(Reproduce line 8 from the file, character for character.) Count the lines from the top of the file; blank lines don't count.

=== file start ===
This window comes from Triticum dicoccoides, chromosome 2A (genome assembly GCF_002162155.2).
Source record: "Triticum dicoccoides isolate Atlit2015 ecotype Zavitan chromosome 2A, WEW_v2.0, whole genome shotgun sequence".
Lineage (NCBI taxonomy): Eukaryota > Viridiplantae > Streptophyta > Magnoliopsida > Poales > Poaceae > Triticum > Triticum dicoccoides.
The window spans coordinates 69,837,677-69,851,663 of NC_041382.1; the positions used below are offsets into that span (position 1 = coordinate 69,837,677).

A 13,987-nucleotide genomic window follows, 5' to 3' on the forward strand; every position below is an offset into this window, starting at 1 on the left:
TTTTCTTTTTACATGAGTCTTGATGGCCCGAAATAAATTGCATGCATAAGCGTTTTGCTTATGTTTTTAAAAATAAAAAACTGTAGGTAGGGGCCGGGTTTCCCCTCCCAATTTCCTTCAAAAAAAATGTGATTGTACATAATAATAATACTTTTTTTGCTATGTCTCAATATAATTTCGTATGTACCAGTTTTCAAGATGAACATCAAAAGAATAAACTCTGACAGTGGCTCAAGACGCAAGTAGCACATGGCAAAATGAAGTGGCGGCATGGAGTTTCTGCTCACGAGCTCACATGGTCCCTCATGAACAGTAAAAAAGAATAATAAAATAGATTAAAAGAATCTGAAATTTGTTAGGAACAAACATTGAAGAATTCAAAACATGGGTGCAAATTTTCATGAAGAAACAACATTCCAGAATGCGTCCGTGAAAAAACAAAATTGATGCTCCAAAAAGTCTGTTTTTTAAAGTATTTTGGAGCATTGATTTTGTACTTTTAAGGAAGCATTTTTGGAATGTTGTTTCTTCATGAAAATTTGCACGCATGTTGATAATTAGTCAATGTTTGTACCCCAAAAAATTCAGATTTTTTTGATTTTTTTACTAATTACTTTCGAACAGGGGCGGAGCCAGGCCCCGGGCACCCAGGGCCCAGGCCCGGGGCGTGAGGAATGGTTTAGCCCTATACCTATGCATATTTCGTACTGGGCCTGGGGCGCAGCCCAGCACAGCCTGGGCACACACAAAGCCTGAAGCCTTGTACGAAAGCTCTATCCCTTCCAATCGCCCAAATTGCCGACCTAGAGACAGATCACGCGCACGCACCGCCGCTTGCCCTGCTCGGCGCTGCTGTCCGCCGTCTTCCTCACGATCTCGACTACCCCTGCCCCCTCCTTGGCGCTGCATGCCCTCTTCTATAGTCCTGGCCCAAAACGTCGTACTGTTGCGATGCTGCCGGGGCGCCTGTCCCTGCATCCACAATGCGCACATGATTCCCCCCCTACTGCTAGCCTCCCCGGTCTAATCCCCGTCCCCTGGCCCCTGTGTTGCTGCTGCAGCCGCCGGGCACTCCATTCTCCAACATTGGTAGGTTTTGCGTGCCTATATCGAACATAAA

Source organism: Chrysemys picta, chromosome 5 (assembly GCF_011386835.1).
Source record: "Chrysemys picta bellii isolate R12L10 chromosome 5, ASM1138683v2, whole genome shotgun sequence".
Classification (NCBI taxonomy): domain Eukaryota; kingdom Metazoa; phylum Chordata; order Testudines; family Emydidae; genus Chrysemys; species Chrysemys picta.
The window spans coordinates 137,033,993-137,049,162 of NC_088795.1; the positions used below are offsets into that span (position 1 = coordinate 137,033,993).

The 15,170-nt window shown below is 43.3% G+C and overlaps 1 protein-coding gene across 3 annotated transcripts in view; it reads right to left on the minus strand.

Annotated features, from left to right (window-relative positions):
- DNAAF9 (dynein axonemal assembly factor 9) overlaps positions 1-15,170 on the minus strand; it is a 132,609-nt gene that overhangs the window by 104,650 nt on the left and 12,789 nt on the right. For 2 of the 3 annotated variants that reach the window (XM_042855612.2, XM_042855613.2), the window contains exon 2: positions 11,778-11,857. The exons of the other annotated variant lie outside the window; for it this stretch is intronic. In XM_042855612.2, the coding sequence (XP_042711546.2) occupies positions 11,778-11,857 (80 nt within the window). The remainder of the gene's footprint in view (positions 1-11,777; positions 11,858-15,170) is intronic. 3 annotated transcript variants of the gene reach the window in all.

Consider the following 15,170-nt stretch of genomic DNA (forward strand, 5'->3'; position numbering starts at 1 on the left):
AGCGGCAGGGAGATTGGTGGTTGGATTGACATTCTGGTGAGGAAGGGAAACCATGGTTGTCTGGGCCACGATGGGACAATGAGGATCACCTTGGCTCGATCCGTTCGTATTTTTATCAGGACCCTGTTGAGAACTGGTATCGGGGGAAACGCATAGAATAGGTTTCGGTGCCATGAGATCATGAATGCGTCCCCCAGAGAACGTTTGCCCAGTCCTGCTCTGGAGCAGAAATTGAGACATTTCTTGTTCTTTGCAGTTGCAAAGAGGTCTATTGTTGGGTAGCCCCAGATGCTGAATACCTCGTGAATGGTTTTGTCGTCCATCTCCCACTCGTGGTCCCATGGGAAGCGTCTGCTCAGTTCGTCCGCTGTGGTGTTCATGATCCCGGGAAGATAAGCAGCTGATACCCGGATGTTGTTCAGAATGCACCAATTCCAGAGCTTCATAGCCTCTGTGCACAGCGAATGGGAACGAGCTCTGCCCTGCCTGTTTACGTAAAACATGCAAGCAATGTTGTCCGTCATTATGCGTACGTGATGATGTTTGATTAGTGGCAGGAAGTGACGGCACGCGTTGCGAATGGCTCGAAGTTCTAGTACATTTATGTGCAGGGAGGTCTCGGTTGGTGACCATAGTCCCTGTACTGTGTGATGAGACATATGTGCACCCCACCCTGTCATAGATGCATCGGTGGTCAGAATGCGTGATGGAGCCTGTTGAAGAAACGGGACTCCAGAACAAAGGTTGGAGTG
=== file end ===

Source record: "Chrysemys picta bellii isolate R12L10 chromosome 5, ASM1138683v2, whole genome shotgun sequence".